<<Anaxagoras (Ἀναξαγόρας, Anaxagoras, "lord of the assembly"; c. 500 – c. 428 BC) was a Greek citizen of the Persian Empire and had served in the Persian army; he may have been a member of the Persian regiments that entered mainland Greece during the Greco-Persian Wars. Though this remains uncertain, "it would certainly explain why he came to Athens in the year of Salamis, 480/79 B.C."
Anaxagoras brought philosophy and the spirit of scientific inquiry from Ionia to Athens. His observations of the celestial bodies and the fall of meteorites led him to form new theories of the universal order, and to prediction of the impact of meteorites. Plutarch says "Anaxagoras is said to have predicted that if the heavenly bodies should be loosened by some slip or shake, one of them might be torn away, and might plunge and fall down to earth". According to Pliny he was credited with predicting the fall of the meteorite in 467. He attempted to give a scientific account of eclipses, meteors, rainbows, and the Sun, which he described as a mass of blazing metal, larger than the Peloponnese (i.e., larger than 103 miles across); his theories about eclipses, the Sun and Moon may well have been based on observations of the eclipse of 463 BCE [whose width of totality over Greece ~ 100 miles]
, which was visible in Greece. He also said that the Moon had mountains and believed that it was inhabited. The heavenly bodies, he asserted, were masses of stone torn from the Earth and ignited by rapid rotation.
He was the first to give a correct explanation of eclipses, and was both famous and notorious for his scientific theories, including the claims that the Sun is a mass of red-hot metal, that the Moon is earthy, and that the stars are fiery stones. He thought the Earth was flat and floated supported by 'strong' air under it and disturbances in this air sometimes caused earthquakes.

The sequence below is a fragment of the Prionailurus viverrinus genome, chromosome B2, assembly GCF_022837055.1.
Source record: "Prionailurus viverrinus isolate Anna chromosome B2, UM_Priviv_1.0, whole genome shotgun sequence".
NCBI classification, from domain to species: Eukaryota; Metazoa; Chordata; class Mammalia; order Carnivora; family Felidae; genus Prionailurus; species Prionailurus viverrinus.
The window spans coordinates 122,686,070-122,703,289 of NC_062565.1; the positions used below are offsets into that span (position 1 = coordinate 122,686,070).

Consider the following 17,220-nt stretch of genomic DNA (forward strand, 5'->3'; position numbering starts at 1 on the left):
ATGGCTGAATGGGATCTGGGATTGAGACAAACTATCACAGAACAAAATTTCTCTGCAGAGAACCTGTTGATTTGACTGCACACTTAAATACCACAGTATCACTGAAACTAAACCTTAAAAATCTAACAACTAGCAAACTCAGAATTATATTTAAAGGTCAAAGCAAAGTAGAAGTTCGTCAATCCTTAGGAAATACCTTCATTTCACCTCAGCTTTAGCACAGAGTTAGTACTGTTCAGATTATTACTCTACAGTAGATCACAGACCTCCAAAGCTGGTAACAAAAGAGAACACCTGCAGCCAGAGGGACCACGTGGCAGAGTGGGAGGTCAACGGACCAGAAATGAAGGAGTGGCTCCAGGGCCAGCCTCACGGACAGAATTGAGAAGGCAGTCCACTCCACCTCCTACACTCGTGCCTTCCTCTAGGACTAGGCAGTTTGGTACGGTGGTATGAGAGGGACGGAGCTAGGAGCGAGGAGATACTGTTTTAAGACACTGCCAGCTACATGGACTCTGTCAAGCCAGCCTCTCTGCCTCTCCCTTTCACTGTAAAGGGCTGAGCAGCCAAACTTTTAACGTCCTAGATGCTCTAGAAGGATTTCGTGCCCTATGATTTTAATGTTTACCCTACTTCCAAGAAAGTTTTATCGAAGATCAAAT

These speculations made him vulnerable in Athens to a charge of asebeia (impiety). Diogenes Laërtius reports the story that he was prosecuted by Cleon for impiety, but Plutarch says that Pericles sent his former tutor, Anaxagoras, to Lampsacus for his own safety after the Athenians began to blame him for the Peloponnesian war.
Asebeia (ἀσέβεια) was a criminal charge in ancient Greece for the "desecration and mockery of divine objects", for "irreverence towards the state gods" and disrespect towards parents, dead ancestors and Starship Asterisk* moderators. It translates into English as impiety or godlessness. Most evidence for it comes from Athens. The antonym of asebeia is eusebeia (εὐσέβεια), which can be translated as "piety". As piety was the generally desired and expected form of behaviour and mindset, being called and regarded impious (ἀσεβής) was already a form of punishment. The charges against Anaxagoras may have stemmed from his denial of the existence of a solar or lunar deity. According to Laërtius, Pericles spoke in defense of Anaxagoras at his trial, c. 450. Even so, Anaxagoras was forced to retire from Athens to Lampsacus in Troad (c. 434 – 433). He died there in around the year 428. Citizens of Lampsacus erected an altar to Mind and Truth in his memory, and observed the anniversary of his death for many years. They placed over his grave the following inscription: Here Anaxagoras, who in his quest of truth scaled heaven itself, is laid to rest.>>